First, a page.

Hunter Trail and Sunset Vista Trail, on the other hand, are steep, difficult, and rugged - involving some climbing and dangerous areas. Best for ages 7+, but use your own judgement related to you and your child's physical abilities, experience with hiking, and overall strength & stamina. Consult a ranger or ask in the Visitor Center if you have specific questions or concerns.
* Before you go hiking, be sure to stop at the restrooms as they may not be accessible once you set out from the trailhead.
Picacho Peak State Park’s campground has a total of 85 electric sites for both tent and RV camping. All sites are suitable for either RVs or tents. Quiet hours are from 10:00pm to 6:00am. Please be respectful to your neighbors and keep noise to a minimum within this timeframe.
Sites are paved, fairly level, and located in a natural Sonoran Desert setting (ie plenty of sunshine and lots of cactus). Each site has its own picnic table and barbecue/fire ring. Some sites have ramadas and/or wheelchair accessibility so choose accordingly if those amenities are important to you.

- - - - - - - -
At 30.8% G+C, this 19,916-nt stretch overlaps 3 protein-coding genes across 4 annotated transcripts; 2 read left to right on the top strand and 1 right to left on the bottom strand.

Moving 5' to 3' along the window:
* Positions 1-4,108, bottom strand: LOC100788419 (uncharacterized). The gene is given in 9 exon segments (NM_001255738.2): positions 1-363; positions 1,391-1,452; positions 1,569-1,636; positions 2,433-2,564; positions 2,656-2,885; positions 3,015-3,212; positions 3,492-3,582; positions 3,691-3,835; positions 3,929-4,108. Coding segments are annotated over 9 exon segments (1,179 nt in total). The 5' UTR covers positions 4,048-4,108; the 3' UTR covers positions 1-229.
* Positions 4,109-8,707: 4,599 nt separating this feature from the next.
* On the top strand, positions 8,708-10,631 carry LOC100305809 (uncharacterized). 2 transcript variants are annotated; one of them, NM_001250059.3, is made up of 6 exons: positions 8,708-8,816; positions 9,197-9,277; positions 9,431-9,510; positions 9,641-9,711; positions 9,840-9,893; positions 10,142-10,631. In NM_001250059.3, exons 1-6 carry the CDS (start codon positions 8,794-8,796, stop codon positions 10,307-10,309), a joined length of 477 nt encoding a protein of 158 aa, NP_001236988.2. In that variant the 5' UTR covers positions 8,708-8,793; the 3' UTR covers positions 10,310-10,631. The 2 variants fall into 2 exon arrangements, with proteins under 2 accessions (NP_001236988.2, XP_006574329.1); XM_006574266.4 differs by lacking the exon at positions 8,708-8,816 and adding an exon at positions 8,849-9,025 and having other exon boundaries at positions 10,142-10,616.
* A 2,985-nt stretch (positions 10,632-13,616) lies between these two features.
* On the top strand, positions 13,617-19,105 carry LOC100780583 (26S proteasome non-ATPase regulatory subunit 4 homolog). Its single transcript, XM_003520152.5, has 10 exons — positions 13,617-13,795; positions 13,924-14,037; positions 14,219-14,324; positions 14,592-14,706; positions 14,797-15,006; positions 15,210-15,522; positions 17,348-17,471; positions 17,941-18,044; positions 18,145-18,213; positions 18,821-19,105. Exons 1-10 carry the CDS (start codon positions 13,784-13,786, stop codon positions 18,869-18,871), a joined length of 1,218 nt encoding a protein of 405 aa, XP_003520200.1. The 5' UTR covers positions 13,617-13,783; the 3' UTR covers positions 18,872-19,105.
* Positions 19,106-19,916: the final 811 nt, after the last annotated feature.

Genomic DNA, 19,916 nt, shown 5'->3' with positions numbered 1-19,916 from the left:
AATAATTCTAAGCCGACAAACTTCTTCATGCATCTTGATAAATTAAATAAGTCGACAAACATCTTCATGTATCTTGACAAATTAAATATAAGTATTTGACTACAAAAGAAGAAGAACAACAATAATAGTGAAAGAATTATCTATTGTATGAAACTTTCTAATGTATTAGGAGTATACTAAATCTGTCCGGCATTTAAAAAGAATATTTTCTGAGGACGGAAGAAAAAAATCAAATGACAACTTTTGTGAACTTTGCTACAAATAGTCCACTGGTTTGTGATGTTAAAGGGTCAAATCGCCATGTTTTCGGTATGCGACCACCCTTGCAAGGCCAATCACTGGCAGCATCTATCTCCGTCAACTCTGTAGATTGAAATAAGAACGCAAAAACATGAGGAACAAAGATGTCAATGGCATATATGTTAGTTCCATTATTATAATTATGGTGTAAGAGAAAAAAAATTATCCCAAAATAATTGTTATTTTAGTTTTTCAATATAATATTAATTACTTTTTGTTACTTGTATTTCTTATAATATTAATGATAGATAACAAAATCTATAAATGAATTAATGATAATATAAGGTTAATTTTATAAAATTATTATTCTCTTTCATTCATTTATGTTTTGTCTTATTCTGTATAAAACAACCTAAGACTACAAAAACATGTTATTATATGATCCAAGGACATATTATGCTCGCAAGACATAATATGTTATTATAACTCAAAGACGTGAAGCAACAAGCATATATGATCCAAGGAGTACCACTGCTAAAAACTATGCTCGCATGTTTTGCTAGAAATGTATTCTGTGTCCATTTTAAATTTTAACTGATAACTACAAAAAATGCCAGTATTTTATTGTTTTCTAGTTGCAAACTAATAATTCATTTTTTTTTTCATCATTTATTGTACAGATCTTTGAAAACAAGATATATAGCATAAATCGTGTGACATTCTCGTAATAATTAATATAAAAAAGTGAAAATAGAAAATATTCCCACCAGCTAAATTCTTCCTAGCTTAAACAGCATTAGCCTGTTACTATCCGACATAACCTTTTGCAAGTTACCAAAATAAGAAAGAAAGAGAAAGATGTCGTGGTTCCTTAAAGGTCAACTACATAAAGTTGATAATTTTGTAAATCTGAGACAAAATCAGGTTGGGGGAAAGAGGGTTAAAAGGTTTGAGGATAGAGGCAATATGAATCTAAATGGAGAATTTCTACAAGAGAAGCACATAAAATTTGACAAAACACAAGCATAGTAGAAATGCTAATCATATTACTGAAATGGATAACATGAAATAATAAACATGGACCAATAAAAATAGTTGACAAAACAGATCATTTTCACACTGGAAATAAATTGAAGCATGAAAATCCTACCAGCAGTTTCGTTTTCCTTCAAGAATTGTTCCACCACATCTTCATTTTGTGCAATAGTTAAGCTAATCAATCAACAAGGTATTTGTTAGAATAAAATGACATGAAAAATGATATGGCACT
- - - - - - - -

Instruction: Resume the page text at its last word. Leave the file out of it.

Some sites are back-in, while others are pull-through.
No water or sewer hookups are available. That being said, potable water is available at the on-site dump station [not currently available!] and use of the dump station is included in the price for camping.
If you are passing through the area and need to use the dump station, the fee is $15.
Generator use is not permitted at Picacho Peak State Park.
There is no maximum size limit, although tractor trailers are not permitted.